IOWA CAUCUS 2020

Countdown to caucuses: Democrats debate free college, pitch plans to address student loan debt

The Old Capitol is seen in May 2017 on the University of Iowa Pentacrest in Iowa City. Some of the sharpest disagreement
The Old Capitol is seen in May 2017 on the University of Iowa Pentacrest in Iowa City. Some of the sharpest disagreements on education policy in the 2020 Democratic primary have centered on higher education. (The Gazette)

Support for public education measures runs rampant through the expansive Democratic presidential primary field.

The candidates have introduced a wide array of policy proposals designed to show their support for public schools, K-through-12 and beyond.

One consistent point of agreement among the candidates is the need to install a federal education secretary with public school experience. It is a virtually automatic and vociferous applause line each time a Democratic presidential candidate on the campaign trail pledges to appoint a secretary unlike current Secretary Betsy DeVos, a staunch supporter of school choice and voucher programs that public education advocates say take resources away from public schools.

Some candidates have proposed ways to boost teacher pay in K-12 schools and provide free access to preschool for 3- and 4-year-olds.

But some of the sharpest disagreements relate to post-high school education.

Like the Medicare-for-all debate in health care, tuition-free college provides a dividing line among the Democratic candidates. But all proposals are aimed at a pair of flash points for college students and their families: the rising cost of tuition and ballooning student loan debt.

The cost of tuition has more than doubled in the past 20 years, and student loan debt, at $1.6 trillion, has exceeded car loan and credit card debt in the U.S.

Some, like Bernie Sanders and Elizabeth Warren, are proposing tuition-free college for all and eliminating student loan debt.

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Others have proposed more modest steps. Joe Biden, for example, has pitched tuition-free two-year community college, while Pete Buttigieg has proposed making tuition free just for students from low-income families.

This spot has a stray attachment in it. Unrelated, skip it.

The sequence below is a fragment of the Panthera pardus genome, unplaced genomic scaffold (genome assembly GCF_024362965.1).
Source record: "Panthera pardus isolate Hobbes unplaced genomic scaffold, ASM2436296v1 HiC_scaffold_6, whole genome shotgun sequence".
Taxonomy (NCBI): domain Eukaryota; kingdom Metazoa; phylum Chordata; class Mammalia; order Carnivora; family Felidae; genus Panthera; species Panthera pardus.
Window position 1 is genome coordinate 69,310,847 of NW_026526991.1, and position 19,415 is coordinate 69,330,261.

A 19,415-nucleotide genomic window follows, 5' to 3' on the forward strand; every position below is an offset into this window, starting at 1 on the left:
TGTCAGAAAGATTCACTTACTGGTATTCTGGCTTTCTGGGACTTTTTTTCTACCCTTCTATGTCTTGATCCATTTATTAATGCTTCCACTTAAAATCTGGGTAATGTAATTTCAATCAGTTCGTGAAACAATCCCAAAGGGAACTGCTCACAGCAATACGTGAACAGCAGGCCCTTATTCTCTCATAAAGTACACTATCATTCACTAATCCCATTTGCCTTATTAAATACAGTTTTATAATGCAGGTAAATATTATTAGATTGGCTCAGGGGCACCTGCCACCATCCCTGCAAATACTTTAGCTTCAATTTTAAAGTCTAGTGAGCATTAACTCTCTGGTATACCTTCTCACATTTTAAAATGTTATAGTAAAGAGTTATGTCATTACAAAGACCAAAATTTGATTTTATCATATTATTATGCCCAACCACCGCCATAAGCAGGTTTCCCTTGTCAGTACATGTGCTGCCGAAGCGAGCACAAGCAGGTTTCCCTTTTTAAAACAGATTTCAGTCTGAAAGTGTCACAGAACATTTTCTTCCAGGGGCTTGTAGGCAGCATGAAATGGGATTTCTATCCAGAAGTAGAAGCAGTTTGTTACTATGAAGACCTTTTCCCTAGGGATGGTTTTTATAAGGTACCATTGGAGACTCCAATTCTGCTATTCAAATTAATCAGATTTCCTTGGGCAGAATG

The candidates also have proposed various ways to support technical training and apprenticeship programs as businesses search for workers at a time of low unemployment in Iowa and across the country.

Joe Biden

• Education priority is to make two-year community college tuition-free.

• Double Pell Grants from $6,000 to $12,000.

• Raise teachers’ salaries.

• Increase federal funding for public schools.

• Staff schools with more social workers.

Pete Buttigieg

• “Free college for those who need it,” or free public school tuition for families earning less than $100,000.

• $120 billion will be added to the Pell Grant program.

• Students who serve 10 years in government or nonprofits will have their debts fully canceled. Debts also will be canceled for “borrowers who attended unaffordable for-profit programs.”

• $700 billion invested in universal full-day child care and pre-K for all children under 5.

• Triple the funding for Title I schools, or schools with high proportions of low-income students. Schools will be required to use the new funds to close the teacher salary gap.

• For-profit charter schools will be banned.

• The campaign puts a price tag of $425 billion over 10 years on the K-12 plan, which would be funded through a variety of existing streams and through increases of capital gains tax, as well as a repeal of Trump’s corporate tax cuts.

Amy Klobuchar

• Increase teacher pay

• Increase federal funding for public schools. Klobuchar’s “Progress Partnerships” plan is a partnership between federal and state governments that will provide more funding and additional resources.

• Boost STEM education.

• Provide funding for to repair infrastructure in public schools.

• Tuition-free one- and two-year community college degrees and technical certifications; more apprenticeship opportunities.

Bernie Sanders

• Provide free tuition for all public colleges, universities and trade schools.

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• Cancel all student loan debt for the 45 million Americans who owe about $1.6 trillion. Place a cap on student loan interest rates going forward at 1.88 percent.

• Invest $1.3 billion every year in private, nonprofit historically black colleges and universities and minority-serving institutions.

• Set teachers’ salaries starting at $60,000, expand collective bargaining rights, teacher tenure and provide funding for out-of-pocket expenses like classroom materials.

• Give all students free school meals with locally sourced food.

• Rebuild, modernize and “green” all schools.

Elizabeth Warren

• Quadruple Title I funding for schools with high proportions of low-income students, for an extra $450 billion over a decade.

• Prohibit the use of standardized testing as a “primary or significant factor” in making any “high-stakes decisions,” such as closing a school or firing a teacher.

• Cancel up to $50,000 in student loan debt for each of more than 42 million Americans.

• Free two- and four-year public colleges, funded by her “Ultra-Millionaire Tax” on the wealth of families with $50 million or more.

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